A Break Up Letter to the Suburbs

Dear Suburbs:

I'm sorry it has taken me so long to write, but it's official. I have met someone else and I have moved out. I’ve moved to where there are cleaner and greener spaces, leaving behind your noise and light pollution. I think you already know what I am going to say, and yes, I’m talking about Small Town and Rural America.

I'm not trying to hurt you.

It's not you, it's me. For example, you knew I detested the "quick trip" to the grocery store that takes over an hour. Small Town makes it so easy. I can get it done in less than 10 minutes if I need to, and if it’s a hot day with more errands to run, Small Town suggests I leave my freezer items there until I'm ready to go home. I have to be honest, Suburbs, it’s a weakness they could fill and what every busy, working parent needs. That’s just how great Small Town is.  

You see, Suburbs, for all of the "family friendly" hype, you’ll never be like Small Town and forget about being Rural! You won’t give my children a work ethic like Rural does. You don't give them the space they need to haul wood, clear brush, raise and tend small animals, the garden, fruit trees, or a place to roam when they need peace. You don’t even get the lesson that Rural teaches in offering up these opportunities.

Even though my next door neighbor’s house was only 25 feet from mine and my backyard neighbor could look right into my living room, I felt without a real community for nearly 15 years. I rarely miss the 30-45 minute daily commute to go to my office 18 miles away and paying to park five blocks away in a garage. Or the 50+ hour work weeks necessary to afford full-time child care and a suburban home. Suburbs, you leave no time to go seek community. You promised more options than Rural and Small Town, but when it came down to it, you kept us without time, means and a quality of life we needed.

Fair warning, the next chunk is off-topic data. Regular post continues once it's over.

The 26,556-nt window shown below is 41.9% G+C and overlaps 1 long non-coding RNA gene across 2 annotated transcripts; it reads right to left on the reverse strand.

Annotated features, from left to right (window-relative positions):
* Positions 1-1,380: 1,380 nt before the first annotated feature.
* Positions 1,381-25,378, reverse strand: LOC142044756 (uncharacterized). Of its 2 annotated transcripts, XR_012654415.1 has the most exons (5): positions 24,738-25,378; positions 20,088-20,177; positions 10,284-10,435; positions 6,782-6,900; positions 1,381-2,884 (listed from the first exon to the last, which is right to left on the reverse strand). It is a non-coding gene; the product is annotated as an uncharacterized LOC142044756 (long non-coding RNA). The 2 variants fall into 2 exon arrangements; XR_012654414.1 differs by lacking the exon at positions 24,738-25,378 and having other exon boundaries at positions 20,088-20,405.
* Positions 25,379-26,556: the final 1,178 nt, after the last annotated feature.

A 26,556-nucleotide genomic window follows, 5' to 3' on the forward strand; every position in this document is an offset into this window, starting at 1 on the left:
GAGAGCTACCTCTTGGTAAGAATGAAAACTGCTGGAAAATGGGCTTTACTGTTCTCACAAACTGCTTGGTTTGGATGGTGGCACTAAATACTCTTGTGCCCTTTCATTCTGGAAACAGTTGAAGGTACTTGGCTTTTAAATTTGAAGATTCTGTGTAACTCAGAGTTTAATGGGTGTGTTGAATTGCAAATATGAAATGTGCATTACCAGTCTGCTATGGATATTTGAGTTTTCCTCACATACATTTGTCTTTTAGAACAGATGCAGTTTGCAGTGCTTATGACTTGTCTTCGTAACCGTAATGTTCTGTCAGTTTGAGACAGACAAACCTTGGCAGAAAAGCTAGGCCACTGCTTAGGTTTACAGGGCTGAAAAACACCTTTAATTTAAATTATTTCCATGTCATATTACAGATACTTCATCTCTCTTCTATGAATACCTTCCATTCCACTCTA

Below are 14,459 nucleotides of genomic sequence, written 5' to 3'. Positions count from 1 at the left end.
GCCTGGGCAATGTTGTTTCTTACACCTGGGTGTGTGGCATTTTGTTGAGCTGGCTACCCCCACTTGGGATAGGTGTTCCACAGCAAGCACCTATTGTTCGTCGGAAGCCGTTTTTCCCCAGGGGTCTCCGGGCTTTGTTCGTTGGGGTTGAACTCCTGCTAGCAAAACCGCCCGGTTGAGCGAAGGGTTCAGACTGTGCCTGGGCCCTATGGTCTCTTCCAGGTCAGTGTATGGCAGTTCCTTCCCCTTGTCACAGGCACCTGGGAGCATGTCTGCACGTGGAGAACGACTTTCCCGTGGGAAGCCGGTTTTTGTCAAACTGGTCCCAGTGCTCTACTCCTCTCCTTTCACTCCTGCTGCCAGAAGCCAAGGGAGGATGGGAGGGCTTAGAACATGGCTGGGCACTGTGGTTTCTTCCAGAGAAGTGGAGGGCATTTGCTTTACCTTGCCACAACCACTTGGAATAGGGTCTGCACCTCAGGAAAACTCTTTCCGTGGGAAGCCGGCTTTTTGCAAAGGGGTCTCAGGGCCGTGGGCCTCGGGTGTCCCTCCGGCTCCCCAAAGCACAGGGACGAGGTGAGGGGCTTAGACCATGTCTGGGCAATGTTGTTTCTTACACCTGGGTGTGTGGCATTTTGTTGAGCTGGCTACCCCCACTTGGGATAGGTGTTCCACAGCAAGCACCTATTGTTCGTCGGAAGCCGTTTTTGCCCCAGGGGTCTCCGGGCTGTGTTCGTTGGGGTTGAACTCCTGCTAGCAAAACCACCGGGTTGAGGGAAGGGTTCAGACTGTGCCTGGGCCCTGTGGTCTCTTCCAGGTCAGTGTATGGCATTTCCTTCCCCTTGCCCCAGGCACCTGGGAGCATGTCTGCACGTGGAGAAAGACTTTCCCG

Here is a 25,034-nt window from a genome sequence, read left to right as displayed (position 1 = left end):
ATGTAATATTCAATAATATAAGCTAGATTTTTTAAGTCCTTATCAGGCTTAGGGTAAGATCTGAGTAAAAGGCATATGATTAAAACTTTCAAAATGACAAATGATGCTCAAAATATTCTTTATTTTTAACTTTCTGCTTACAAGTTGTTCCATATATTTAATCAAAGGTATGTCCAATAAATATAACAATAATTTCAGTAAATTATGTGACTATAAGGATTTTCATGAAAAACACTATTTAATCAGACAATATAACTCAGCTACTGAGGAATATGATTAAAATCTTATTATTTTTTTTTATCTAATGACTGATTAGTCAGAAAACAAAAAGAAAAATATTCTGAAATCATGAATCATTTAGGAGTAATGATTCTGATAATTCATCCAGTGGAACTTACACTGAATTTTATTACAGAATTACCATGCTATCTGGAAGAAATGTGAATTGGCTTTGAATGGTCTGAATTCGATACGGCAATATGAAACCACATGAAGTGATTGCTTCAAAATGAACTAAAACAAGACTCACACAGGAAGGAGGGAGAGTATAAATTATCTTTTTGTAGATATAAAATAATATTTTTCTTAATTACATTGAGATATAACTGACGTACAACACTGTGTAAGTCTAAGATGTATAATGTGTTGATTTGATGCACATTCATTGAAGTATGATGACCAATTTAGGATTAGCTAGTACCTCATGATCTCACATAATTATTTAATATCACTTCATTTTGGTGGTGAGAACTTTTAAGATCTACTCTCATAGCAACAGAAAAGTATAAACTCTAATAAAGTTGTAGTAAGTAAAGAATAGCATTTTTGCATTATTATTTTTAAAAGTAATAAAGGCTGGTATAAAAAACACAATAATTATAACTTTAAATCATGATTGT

My closest neighbors today may be a half a mile away, but they often stop by in a truck with the blade to clear a snow drift or two for us, bring extra plants or produce from their garden to ours, or maybe even a chicken from the deep freeze. Here my children feel like valued members of their communities, that they too can grow in a meaningful way. This all means the world to me, because it is hard enough to be a family in a busy world, let alone just being a number or a neighbor no one knows.

You claim you want my family there, but you don't know my family like they do. You never welcome us back after a vacation or let us know we were missed from a community event or that you're happy that we are a part of something you offer. Your actions speak louder than words, Suburbs. They really do.

Oh sure, I sacrifice having a coffee kiosk to drink too much coffee at or 24 hour access to whatever I want at the local Super-Who’s it-What’s it. But, you know what I’d rather have? Access to a local farmer whose practices and family I know. I like the quality of doing business with people who appreciate me doing so. I relish the walk out to my garden to pluck out ripe fixings for a healthy meal. And I especially love picking apples from my own trees knowing that there are very few layers this apple passes through to get from the branch to my children’s lips. I’m comforted by being able to look out my kitchen window each morning and seeing the sun rise on the entire horizon, and repeating that process at sunset outside my living room window as if I’m bearing witness to something truly miraculous. It’s not you, it’s me.

I hate to do it this way, Suburbs, but Small Town and Rural get it. I’m breaking the mold; I’m not buying into the hype that you are better for my family. You’ve proven this theory wrong, time and again. Goodbye Suburbs. Maybe I’ll visit, and I hope you’ll consider writing me back, though I doubt you even know I’m gone.

Never Yours,
Sandra Renner

This breakup letter is a part of our Love Letters to Rural America project. Participate with your own love letter by submitting it here or tweeting at @cfra with #LoveRural in your message.